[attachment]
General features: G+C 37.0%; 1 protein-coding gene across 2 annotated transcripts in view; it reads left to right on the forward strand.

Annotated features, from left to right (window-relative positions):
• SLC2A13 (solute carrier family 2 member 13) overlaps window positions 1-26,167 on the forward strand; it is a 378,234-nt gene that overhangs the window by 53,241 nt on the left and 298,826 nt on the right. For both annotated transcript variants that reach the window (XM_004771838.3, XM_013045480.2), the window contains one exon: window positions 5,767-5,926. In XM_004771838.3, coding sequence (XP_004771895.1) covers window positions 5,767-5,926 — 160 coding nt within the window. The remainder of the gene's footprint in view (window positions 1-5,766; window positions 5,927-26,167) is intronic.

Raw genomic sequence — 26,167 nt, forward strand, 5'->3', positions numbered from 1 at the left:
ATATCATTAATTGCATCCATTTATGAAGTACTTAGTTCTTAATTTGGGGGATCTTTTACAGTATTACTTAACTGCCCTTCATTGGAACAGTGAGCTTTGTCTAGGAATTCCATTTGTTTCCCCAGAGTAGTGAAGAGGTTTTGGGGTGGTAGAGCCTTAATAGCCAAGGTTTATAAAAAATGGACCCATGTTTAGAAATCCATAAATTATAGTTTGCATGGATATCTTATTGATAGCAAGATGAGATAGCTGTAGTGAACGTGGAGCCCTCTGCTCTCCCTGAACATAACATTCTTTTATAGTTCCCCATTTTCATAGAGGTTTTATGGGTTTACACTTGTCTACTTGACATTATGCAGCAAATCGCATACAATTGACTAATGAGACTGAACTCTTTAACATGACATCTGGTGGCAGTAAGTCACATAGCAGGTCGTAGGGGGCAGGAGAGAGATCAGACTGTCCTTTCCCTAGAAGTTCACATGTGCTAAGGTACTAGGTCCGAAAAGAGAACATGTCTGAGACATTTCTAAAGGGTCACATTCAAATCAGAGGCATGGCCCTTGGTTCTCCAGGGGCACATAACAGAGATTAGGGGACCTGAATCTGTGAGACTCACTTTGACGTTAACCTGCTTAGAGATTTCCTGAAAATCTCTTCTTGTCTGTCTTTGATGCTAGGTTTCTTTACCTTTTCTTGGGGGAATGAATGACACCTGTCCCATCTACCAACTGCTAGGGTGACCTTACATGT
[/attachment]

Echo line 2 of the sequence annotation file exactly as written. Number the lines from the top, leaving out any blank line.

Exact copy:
Annotated features, from left to right (window-relative positions):